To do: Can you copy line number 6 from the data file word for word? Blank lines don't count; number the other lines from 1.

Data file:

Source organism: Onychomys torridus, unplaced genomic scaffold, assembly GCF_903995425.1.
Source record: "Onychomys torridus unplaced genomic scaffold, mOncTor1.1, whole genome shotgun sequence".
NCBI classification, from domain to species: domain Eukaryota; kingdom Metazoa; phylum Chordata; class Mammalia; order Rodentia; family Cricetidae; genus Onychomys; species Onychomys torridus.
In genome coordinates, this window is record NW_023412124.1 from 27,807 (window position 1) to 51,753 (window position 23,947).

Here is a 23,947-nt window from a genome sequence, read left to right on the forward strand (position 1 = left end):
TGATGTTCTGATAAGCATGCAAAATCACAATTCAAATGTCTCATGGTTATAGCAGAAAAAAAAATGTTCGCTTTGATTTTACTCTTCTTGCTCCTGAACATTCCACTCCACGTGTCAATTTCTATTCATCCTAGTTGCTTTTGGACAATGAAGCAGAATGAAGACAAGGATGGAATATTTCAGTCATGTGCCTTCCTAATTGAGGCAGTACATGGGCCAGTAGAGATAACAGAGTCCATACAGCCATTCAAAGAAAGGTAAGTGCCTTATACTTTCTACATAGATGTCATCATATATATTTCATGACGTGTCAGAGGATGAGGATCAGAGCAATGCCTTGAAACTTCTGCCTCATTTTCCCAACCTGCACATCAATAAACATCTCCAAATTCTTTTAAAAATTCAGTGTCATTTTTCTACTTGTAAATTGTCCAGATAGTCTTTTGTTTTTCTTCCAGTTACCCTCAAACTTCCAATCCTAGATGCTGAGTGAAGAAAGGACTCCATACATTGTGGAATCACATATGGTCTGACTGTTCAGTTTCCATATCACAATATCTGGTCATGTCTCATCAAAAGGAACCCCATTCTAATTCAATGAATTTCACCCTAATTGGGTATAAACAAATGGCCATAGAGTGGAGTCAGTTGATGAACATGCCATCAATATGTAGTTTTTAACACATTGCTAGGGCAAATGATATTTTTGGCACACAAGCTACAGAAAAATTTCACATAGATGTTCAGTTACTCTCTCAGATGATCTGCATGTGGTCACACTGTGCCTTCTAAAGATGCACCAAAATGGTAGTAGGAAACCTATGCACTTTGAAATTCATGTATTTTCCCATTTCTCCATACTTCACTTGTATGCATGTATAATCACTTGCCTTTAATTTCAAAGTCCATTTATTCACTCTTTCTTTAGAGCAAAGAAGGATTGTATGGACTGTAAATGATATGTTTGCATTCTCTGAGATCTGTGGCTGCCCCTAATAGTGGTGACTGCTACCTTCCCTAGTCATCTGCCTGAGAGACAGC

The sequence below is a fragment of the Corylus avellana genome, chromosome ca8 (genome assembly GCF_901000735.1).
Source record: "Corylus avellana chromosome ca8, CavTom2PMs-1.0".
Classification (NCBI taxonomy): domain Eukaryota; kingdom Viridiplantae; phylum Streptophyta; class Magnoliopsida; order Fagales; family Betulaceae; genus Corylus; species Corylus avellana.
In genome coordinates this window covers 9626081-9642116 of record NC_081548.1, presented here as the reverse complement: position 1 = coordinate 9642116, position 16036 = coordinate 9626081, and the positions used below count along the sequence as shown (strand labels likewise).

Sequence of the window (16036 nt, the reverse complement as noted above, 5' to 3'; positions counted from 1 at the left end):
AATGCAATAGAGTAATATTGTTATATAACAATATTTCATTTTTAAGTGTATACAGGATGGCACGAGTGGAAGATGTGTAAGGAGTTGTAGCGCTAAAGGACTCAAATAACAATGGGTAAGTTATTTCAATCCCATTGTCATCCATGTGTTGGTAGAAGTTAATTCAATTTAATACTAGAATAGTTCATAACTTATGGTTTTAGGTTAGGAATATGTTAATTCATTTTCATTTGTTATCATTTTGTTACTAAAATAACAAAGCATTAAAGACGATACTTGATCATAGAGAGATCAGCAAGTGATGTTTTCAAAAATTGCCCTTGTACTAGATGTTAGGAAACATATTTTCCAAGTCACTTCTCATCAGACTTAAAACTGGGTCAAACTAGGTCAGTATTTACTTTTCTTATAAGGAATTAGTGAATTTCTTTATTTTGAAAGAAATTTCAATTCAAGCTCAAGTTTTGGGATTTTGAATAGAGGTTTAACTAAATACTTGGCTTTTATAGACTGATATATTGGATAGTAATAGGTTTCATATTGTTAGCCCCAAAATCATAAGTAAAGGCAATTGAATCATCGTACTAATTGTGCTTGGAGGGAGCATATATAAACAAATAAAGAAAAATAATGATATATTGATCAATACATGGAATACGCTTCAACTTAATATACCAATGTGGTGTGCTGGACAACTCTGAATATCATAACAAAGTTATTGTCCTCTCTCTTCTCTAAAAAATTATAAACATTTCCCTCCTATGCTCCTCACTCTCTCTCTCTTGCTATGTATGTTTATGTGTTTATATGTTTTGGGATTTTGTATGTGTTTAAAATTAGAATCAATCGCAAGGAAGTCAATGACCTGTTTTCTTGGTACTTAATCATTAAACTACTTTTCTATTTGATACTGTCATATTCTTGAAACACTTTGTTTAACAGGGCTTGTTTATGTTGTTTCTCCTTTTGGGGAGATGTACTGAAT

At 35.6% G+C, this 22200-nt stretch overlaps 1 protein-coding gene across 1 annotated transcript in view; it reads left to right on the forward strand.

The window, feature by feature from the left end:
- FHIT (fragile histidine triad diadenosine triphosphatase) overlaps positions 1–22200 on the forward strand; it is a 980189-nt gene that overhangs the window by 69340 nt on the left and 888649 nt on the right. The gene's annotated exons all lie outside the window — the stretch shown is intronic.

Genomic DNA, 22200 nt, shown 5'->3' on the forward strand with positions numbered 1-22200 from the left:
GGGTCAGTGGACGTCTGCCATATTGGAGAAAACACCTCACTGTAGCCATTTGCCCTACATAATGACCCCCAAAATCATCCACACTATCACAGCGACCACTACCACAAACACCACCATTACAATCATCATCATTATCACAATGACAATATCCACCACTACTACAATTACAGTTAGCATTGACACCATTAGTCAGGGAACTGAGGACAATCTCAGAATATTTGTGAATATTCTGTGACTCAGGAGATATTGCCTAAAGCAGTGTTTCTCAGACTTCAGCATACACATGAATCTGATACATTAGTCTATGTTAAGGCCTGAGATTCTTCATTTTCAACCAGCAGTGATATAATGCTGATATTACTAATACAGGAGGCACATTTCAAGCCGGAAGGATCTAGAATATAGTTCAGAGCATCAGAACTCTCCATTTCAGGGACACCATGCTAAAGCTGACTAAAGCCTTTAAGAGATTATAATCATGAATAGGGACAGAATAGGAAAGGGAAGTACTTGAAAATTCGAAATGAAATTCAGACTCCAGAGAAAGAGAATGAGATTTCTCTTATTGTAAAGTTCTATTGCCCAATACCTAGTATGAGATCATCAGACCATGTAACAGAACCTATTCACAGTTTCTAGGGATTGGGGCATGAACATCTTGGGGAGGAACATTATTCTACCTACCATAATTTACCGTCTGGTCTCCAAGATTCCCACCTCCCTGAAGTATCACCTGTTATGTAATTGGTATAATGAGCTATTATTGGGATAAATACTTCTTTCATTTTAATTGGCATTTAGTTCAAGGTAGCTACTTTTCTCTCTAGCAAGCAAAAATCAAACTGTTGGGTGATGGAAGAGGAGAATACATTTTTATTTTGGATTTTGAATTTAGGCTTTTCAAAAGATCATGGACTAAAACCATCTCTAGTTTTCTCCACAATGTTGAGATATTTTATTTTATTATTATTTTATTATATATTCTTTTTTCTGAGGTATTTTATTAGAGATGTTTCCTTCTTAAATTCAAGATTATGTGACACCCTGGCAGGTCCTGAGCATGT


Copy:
TGATGTTCTGATAAGCATGCAAAATCACAATTCAAATGTCTCATGGTTATAGCAGAAAAAAAAATGTTCGCTTTGATTTTACTCTTCTTGCTCCTGAACATTCCACTCCACGTGTCAATTTCTATTCATCCTAGTTGCTTTTGGACAATGAAGCAGAATGAAGACAAGGATGGAATATTTCAGTCATGTGCCTTCCTAATTGAGGCAGTACATGGGCCAGTAGAGATAACAGAGTCCATACAGCCATTCAAAGAAAGGTAAGTGCCTTATACTTTCTACATAGATGTCATCATATATATTTCATGACGTGTCAGAGGATGAGGATCAGAGCAATGCCTTGAAACTTCTGCCTCATTTTCCCAACCTGCACATCAATAAACATCTCCAAATTCTTTTAAAAATTCAGTGTCATTTTTCTACTTGTAAATTGTCCAGATAGTCTTTTGTTTTTCTTCCAGTTACCCTCAAACTTCCAATCCTAGATGCTGAGTGAAGAAAGGACTCCATACATTGTGGAATCACATATGGTCTGACTGTTCAGTTTCCATATCACAATATCTGGTCATGTCTCATCAAAAGGAACCCCATTCTAATTCAATGAATTTCACCCTAATTGGGTATAAACAAATGGCCATAGAGTGGAGTCAGTTGATGAACATGCCATCAATATGTAGTTTTTAACACATTGCTAGGGCAAATGATATTTTTGGCACACAAGCTACAGAAAAATTTCACATAGATGTTCAGTTACTCTCTCAGATGATCTGCATGTGGTCACACTGTGCCTTCTAAAGATGCACCAAAATGGTAGTAGGAAACCTATGCACTTTGAAATTCATGTATTTTCCCATTTCTCCATACTTCACTTGTATGCATGTATAATCACTTGCCTTTAATTTCAAAGTCCATTTATTCACTCTTTCTTTAGAGCAAAGAAGGATTGTATGGACTGTAAATGATATGTTTGCATTCTCTGAGATCTGTGGCTGCCCCTAATAGTGGTGACTGCTACCTTCCCTAGTCATCTGCCTGAGAGACAGC